Where’s Buddy?

Back in the old days during the DJ Convention you could see Buddy Emmons, Jimmy Day, Paul Franklin, and even me, at various places around Nashville jamming away. Lower Broad was a hot spot and there was no telling who you’d see picking at The Den, The Wheel, Tootsie’s, or just gamboling between every crack in these dirty sidewalks of Broadway. The King of the Road motel, the Ramada Inn, Sho~Bud were among other places that hosted some of these steel guitar extravaganzas.

Buddy Emmons on the iPhoneBack in the old days during the DJ Convention in October you could see Buddy Emmons, Jimmy Day, Paul Franklin, and even me, at various places around Nashville jamming away. Lower Broad was a hot spot and there was no telling who you’d see picking at The Den, The Wheel, Tootsie’s, or just gamboling between “every crack in these dirty sidewalks of Broadway”. The King of the Road motel, the Ramada Inn and Sho~Bud were among other places that hosted some of these steel guitar extravaganzas.

Some were advertised, like the Peavey Room, but most weren’t. So where was Buddy tonight? Hard to tell. You could ask around, or drive around, and if you got lucky you’d find him.

But what if there were Facebook and Twitter and Foursquare back then? How cool that would have been, to check your iPhone and find out what the hell was going on. Save a lot of gas and time.

Unfortunately, now that we have these modern conveniences there aren’t any spontaneous jams to go to. You have to go to a steel guitar show in Dallas or St. Louis or Knoxville, all well-advertised, orchestrated (!) and expensive, what with the travel time and hotel costs. Hell, I live in, or near, Nashville, and I ought to be able to see some good picking without having to drive for hours.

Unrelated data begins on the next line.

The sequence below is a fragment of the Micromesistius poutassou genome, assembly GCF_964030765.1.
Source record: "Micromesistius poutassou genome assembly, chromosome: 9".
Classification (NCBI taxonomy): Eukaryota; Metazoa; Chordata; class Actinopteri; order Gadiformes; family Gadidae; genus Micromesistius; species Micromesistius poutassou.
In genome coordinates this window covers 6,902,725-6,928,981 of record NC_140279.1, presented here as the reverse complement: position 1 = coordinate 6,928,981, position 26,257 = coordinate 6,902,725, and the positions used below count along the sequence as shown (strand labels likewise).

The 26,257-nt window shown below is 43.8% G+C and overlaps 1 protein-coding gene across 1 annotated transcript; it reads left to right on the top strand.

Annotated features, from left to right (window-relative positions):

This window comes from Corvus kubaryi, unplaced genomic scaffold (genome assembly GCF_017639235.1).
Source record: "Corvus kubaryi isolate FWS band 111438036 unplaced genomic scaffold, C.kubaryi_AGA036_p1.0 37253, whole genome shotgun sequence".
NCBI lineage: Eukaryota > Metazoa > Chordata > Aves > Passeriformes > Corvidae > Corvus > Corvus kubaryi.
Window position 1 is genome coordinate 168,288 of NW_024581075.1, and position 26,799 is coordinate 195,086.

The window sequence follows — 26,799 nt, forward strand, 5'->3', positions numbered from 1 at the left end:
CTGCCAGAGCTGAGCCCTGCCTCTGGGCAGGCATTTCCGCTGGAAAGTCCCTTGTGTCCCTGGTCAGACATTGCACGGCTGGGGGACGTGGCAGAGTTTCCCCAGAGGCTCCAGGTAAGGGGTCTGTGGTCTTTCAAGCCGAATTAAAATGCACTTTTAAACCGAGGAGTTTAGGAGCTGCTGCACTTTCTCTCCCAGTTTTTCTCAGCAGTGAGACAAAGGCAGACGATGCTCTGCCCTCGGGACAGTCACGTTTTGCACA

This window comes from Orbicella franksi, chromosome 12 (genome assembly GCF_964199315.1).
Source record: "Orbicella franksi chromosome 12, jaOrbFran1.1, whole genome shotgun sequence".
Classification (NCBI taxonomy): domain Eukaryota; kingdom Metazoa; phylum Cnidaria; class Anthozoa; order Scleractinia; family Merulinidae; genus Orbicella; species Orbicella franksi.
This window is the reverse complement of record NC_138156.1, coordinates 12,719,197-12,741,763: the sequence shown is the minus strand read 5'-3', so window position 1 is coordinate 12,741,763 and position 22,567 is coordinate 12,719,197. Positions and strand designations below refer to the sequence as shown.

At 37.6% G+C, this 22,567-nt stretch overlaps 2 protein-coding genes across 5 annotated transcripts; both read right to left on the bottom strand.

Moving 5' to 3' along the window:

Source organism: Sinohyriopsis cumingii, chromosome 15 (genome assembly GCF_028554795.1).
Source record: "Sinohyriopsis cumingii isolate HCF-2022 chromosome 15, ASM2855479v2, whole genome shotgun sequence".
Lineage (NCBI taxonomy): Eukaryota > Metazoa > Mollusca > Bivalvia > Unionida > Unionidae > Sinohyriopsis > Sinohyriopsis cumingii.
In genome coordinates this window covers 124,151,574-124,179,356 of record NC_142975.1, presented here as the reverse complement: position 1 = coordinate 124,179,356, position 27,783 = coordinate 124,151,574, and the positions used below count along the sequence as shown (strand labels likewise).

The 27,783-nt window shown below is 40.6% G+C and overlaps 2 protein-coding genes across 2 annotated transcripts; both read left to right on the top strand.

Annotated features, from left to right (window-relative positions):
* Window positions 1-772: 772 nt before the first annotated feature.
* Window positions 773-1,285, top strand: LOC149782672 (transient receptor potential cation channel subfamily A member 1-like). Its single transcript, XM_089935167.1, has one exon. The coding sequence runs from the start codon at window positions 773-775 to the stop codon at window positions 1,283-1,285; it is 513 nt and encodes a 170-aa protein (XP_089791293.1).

I’ve been working, or at least hanging out, on Broadway since the 70’s and I really can’t remember the last good jam session I saw down there. Maybe sometime in the early 80’s.

Well, the Den isn’t there anymore, Sho~Bud’s history and they don’t even have a DJ Convention these days. But all isn’t lost; I can sit in the comfort of my studio and dial up Buddy, Jimmy, Weldon, and even myself, on YouTube, crack open a brewski and have a good ol’ time. No gas expense, no DUI risk, no parking problems. But, Steve Jobs and Mark Zuckerberg notwithstanding, that ain’t as good as it used to be, is it?

Author: Cal Sharp

Nashville pedal steel guitarist for over 30 years. Credits include Stonewall Jackson, Little Jimmy Dickens, Red Sovine, Faron Young, Ernest Tubb, Ray Price, Johnny Russell, George Fox, Vern Gosdin, Del Reeves, Gilley's, the Palomino Club and a few others. Retired from the road, playing sessions and clubs locally. I also develop websites, like this one and other music-related sites. Contact me if you need a website. Email: cal at caligraphics dot net or fill out the contact form. http://www.caligraphicsdesign.com/contact/

2 thoughts on “Where’s Buddy?”

  1. Communicating with modern technology has really been wonderful, but in some ways it has had a detrimental effect on our society. Remember the times when you reluctantly showed up some place and had a great time in spite of yourself? Today, it’s just too easy for people to say “no” and just stay home, hoping to catch the action on Youtube. If we had all these ways of staying in the loop back then (smart phones, computers, etc.), how many times would we have opted out? I’m hoping we get it all figured out someday so we can enjoy the best of both worlds.

    In the meantime, I’ve heard Buddy spends a bit of time on the computer–but he probably ain’t talking steel guitar….

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